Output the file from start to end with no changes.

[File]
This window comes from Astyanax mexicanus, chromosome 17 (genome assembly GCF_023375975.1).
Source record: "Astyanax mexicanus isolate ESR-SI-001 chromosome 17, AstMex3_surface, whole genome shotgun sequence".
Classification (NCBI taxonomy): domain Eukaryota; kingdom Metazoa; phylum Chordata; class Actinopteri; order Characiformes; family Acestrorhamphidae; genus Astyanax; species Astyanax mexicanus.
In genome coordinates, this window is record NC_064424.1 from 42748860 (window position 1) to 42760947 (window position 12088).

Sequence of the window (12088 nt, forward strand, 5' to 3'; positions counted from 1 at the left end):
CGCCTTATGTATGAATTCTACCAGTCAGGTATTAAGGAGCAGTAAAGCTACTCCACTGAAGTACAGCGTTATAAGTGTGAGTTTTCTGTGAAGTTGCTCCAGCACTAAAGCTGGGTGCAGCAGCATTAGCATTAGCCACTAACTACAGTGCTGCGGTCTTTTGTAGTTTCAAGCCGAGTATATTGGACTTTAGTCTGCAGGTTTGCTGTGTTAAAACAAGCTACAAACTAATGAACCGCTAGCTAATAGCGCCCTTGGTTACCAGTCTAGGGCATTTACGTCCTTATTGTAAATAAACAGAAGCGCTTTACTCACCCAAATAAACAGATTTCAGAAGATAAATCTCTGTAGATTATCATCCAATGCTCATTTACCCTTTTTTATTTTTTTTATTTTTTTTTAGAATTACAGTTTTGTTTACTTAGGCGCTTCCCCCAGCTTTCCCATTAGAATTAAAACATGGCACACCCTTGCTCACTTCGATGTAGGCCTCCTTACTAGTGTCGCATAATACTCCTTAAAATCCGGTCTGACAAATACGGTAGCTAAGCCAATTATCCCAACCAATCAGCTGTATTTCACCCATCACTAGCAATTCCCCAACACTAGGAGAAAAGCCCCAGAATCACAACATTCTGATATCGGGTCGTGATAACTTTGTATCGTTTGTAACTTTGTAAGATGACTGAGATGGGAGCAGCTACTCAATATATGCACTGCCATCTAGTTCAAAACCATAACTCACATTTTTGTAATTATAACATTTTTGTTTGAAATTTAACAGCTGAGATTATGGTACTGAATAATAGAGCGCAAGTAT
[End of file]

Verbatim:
This window comes from Astyanax mexicanus, chromosome 17 (genome assembly GCF_023375975.1).
Source record: "Astyanax mexicanus isolate ESR-SI-001 chromosome 17, AstMex3_surface, whole genome shotgun sequence".
Classification (NCBI taxonomy): domain Eukaryota; kingdom Metazoa; phylum Chordata; class Actinopteri; order Characiformes; family Acestrorhamphidae; genus Astyanax; species Astyanax mexicanus.
In genome coordinates, this window is record NC_064424.1 from 42748860 (window position 1) to 42760947 (window position 12088).

Sequence of the window (12088 nt, forward strand, 5' to 3'; positions counted from 1 at the left end):
CGCCTTATGTATGAATTCTACCAGTCAGGTATTAAGGAGCAGTAAAGCTACTCCACTGAAGTACAGCGTTATAAGTGTGAGTTTTCTGTGAAGTTGCTCCAGCACTAAAGCTGGGTGCAGCAGCATTAGCATTAGCCACTAACTACAGTGCTGCGGTCTTTTGTAGTTTCAAGCCGAGTATATTGGACTTTAGTCTGCAGGTTTGCTGTGTTAAAACAAGCTACAAACTAATGAACCGCTAGCTAATAGCGCCCTTGGTTACCAGTCTAGGGCATTTACGTCCTTATTGTAAATAAACAGAAGCGCTTTACTCACCCAAATAAACAGATTTCAGAAGATAAATCTCTGTAGATTATCATCCAATGCTCATTTACCCTTTTTTATTTTTTTTATTTTTTTTTAGAATTACAGTTTTGTTTACTTAGGCGCTTCCCCCAGCTTTCCCATTAGAATTAAAACATGGCACACCCTTGCTCACTTCGATGTAGGCCTCCTTACTAGTGTCGCATAATACTCCTTAAAATCCGGTCTGACAAATACGGTAGCTAAGCCAATTATCCCAACCAATCAGCTGTATTTCACCCATCACTAGCAATTCCCCAACACTAGGAGAAAAGCCCCAGAATCACAACATTCTGATATCGGGTCGTGATAACTTTGTATCGTTTGTAACTTTGTAAGATGACTGAGATGGGAGCAGCTACTCAATATATGCACTGCCATCTAGTTCAAAACCATAACTCACATTTTTGTAATTATAACATTTTTGTTTGAAATTTAACAGCTGAGATTATGGTACTGAATAATAGAGCGCAAGTAT